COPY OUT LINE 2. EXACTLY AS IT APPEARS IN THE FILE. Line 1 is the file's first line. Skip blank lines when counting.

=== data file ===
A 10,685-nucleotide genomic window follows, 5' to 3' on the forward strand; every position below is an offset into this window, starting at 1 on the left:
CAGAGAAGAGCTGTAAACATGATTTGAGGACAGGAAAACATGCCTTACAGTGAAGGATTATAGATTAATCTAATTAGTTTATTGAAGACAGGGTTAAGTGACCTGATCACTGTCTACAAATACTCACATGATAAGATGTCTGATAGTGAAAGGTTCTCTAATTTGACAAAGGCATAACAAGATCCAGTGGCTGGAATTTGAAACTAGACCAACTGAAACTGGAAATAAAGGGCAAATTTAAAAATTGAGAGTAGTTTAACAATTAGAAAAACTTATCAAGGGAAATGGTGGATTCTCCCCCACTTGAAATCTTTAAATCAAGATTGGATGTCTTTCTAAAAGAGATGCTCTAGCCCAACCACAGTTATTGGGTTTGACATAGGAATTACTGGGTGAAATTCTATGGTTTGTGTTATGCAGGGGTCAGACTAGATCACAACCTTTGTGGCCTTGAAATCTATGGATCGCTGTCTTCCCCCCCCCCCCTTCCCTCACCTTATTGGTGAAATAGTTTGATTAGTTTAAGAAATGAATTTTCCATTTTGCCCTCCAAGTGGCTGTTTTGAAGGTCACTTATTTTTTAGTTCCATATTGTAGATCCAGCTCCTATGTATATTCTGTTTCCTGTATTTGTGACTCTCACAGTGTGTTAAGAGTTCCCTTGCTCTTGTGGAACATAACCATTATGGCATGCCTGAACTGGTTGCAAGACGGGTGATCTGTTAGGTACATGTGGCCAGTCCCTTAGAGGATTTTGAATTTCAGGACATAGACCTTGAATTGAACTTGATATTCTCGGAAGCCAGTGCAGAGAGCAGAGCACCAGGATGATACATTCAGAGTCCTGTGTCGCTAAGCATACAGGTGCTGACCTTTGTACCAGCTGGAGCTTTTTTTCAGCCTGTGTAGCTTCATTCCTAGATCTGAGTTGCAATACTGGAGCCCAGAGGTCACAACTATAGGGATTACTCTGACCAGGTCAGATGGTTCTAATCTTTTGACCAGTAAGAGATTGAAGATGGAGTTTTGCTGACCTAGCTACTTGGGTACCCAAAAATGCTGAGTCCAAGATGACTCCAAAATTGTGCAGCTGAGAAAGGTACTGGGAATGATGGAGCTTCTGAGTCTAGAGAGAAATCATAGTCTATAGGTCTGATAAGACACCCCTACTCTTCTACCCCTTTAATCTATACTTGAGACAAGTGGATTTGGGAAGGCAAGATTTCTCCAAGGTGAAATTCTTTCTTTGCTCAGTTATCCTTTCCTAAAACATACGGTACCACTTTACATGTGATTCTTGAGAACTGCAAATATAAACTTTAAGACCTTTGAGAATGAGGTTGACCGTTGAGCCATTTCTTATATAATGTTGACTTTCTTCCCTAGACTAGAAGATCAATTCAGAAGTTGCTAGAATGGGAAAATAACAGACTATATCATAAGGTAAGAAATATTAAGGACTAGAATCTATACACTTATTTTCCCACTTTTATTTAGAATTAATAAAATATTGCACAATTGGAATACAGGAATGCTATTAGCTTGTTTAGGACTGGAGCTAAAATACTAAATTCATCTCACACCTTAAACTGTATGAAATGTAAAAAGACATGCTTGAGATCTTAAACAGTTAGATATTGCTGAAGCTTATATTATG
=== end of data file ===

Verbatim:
CAGAGAAGAGCTGTAAACATGATTTGAGGACAGGAAAACATGCCTTACAGTGAAGGATTATAGATTAATCTAATTAGTTTATTGAAGACAGGGTTAAGTGACCTGATCACTGTCTACAAATACTCACATGATAAGATGTCTGATAGTGAAAGGTTCTCTAATTTGACAAAGGCATAACAAGATCCAGTGGCTGGAATTTGAAACTAGACCAACTGAAACTGGAAATAAAGGGCAAATTTAAAAATTGAGAGTAGTTTAACAATTAGAAAAACTTATCAAGGGAAATGGTGGATTCTCCCCCACTTGAAATCTTTAAATCAAGATTGGATGTCTTTCTAAAAGAGATGCTCTAGCCCAACCACAGTTATTGGGTTTGACATAGGAATTACTGGGTGAAATTCTATGGTTTGTGTTATGCAGGGGTCAGACTAGATCACAACCTTTGTGGCCTTGAAATCTATGGATCGCTGTCTTCCCCCCCCCCCCTTCCCTCACCTTATTGGTGAAATAGTTTGATTAGTTTAAGAAATGAATTTTCCATTTTGCCCTCCAAGTGGCTGTTTTGAAGGTCACTTATTTTTTAGTTCCATATTGTAGATCCAGCTCCTATGTATATTCTGTTTCCTGTATTTGTGACTCTCACAGTGTGTTAAGAGTTCCCTTGCTCTTGTGGAACATAACCATTATGGCATGCCTGAACTGGTTGCAAGACGGGTGATCTGTTAGGTACATGTGGCCAGTCCCTTAGAGGATTTTGAATTTCAGGACATAGACCTTGAATTGAACTTGATATTCTCGGAAGCCAGTGCAGAGAGCAGAGCACCAGGATGATACATTCAGAGTCCTGTGTCGCTAAGCATACAGGTGCTGACCTTTGTACCAGCTGGAGCTTTTTTTCAGCCTGTGTAGCTTCATTCCTAGATCTGAGTTGCAATACTGGAGCCCAGAGGTCACAACTATAGGGATTACTCTGACCAGGTCAGATGGTTCTAATCTTTTGACCAGTAAGAGATTGAAGATGGAGTTTTGCTGACCTAGCTACTTGGGTACCCAAAAATGCTGAGTCCAAGATGACTCCAAAATTGTGCAGCTGAGAAAGGTACTGGGAATGATGGAGCTTCTGAGTCTAGAGAGAAATCATAGTCTATAGGTCTGATAAGACACCCCTACTCTTCTACCCCTTTAATCTATACTTGAGACAAGTGGATTTGGGAAGGCAAGATTTCTCCAAGGTGAAATTCTTTCTTTGCTCAGTTATCCTTTCCTAAAACATACGGTACCACTTTACATGTGATTCTTGAGAACTGCAAATATAAACTTTAAGACCTTTGAGAATGAGGTTGACCGTTGAGCCATTTCTTATATAATGTTGACTTTCTTCCCTAGACTAGAAGATCAATTCAGAAGTTGCTAGAATGGGAAAATAACAGACTATATCATAAGGTAAGAAATATTAAGGACTAGAATCTATACACTTATTTTCCCACTTTTATTTAGAATTAATAAAATATTGCACAATTGGAATACAGGAATGCTATTAGCTTGTTTAGGACTGGAGCTAAAATACTAAATTCATCTCACACCTTAAACTGTATGAAATGTAAAAAGACATGCTTGAGATCTTAAACAGTTAGATATTGCTGAAGCTTATATTATG